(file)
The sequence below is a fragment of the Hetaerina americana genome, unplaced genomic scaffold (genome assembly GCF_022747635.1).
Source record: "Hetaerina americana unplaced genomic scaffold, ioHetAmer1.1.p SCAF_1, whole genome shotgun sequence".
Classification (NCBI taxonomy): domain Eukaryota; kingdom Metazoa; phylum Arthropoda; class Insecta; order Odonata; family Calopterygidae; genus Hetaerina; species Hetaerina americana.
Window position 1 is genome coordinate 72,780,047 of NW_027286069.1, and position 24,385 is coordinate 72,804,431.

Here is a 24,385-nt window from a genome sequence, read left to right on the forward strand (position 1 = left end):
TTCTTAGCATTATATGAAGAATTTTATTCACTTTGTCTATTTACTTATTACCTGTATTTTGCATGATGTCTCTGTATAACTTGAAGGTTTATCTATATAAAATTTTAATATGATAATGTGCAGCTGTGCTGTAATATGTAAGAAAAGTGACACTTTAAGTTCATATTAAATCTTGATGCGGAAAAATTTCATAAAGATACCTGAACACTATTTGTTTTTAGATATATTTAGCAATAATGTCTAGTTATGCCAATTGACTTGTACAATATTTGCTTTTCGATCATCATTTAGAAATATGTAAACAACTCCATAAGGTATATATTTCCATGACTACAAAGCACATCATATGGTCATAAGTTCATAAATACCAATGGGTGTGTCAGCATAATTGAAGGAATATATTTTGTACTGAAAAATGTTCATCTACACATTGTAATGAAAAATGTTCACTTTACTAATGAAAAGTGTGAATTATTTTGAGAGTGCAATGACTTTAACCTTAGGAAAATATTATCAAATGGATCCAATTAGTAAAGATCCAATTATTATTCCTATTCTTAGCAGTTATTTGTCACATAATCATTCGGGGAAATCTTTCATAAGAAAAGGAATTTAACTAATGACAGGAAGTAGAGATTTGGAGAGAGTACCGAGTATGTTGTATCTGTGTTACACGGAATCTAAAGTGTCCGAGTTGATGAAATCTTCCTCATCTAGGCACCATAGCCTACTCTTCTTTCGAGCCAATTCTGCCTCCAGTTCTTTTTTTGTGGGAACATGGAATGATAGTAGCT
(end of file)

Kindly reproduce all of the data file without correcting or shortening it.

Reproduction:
The sequence below is a fragment of the Hetaerina americana genome, unplaced genomic scaffold (genome assembly GCF_022747635.1).
Source record: "Hetaerina americana unplaced genomic scaffold, ioHetAmer1.1.p SCAF_1, whole genome shotgun sequence".
Classification (NCBI taxonomy): domain Eukaryota; kingdom Metazoa; phylum Arthropoda; class Insecta; order Odonata; family Calopterygidae; genus Hetaerina; species Hetaerina americana.
Window position 1 is genome coordinate 72,780,047 of NW_027286069.1, and position 24,385 is coordinate 72,804,431.

Here is a 24,385-nt window from a genome sequence, read left to right on the forward strand (position 1 = left end):
TTCTTAGCATTATATGAAGAATTTTATTCACTTTGTCTATTTACTTATTACCTGTATTTTGCATGATGTCTCTGTATAACTTGAAGGTTTATCTATATAAAATTTTAATATGATAATGTGCAGCTGTGCTGTAATATGTAAGAAAAGTGACACTTTAAGTTCATATTAAATCTTGATGCGGAAAAATTTCATAAAGATACCTGAACACTATTTGTTTTTAGATATATTTAGCAATAATGTCTAGTTATGCCAATTGACTTGTACAATATTTGCTTTTCGATCATCATTTAGAAATATGTAAACAACTCCATAAGGTATATATTTCCATGACTACAAAGCACATCATATGGTCATAAGTTCATAAATACCAATGGGTGTGTCAGCATAATTGAAGGAATATATTTTGTACTGAAAAATGTTCATCTACACATTGTAATGAAAAATGTTCACTTTACTAATGAAAAGTGTGAATTATTTTGAGAGTGCAATGACTTTAACCTTAGGAAAATATTATCAAATGGATCCAATTAGTAAAGATCCAATTATTATTCCTATTCTTAGCAGTTATTTGTCACATAATCATTCGGGGAAATCTTTCATAAGAAAAGGAATTTAACTAATGACAGGAAGTAGAGATTTGGAGAGAGTACCGAGTATGTTGTATCTGTGTTACACGGAATCTAAAGTGTCCGAGTTGATGAAATCTTCCTCATCTAGGCACCATAGCCTACTCTTCTTTCGAGCCAATTCTGCCTCCAGTTCTTTTTTTGTGGGAACATGGAATGATAGTAGCT